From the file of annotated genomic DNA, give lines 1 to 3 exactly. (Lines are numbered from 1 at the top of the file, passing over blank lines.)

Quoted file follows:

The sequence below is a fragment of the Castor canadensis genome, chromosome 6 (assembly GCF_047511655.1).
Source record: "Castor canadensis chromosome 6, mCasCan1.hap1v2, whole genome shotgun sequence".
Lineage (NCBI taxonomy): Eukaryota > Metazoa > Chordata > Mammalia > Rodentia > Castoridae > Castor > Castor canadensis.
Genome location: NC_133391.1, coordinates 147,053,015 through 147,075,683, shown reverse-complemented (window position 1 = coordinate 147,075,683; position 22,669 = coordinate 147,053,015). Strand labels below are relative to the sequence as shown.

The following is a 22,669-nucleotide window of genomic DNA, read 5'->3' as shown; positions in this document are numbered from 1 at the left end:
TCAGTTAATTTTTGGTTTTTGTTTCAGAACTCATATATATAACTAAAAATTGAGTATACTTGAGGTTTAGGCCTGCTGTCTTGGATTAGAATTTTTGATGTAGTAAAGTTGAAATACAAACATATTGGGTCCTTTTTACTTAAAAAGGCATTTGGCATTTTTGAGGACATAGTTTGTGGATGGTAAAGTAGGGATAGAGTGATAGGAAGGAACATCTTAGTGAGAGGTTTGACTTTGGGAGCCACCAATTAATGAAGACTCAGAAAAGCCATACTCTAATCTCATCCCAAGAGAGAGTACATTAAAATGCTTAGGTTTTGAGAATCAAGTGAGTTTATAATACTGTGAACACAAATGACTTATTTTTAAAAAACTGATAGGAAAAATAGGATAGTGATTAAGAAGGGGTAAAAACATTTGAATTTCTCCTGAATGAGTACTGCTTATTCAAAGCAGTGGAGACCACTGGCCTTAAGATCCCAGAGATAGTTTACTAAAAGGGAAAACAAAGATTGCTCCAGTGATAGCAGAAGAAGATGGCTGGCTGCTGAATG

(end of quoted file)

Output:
The sequence below is a fragment of the Castor canadensis genome, chromosome 6 (assembly GCF_047511655.1).
Source record: "Castor canadensis chromosome 6, mCasCan1.hap1v2, whole genome shotgun sequence".
Lineage (NCBI taxonomy): Eukaryota > Metazoa > Chordata > Mammalia > Rodentia > Castoridae > Castor > Castor canadensis.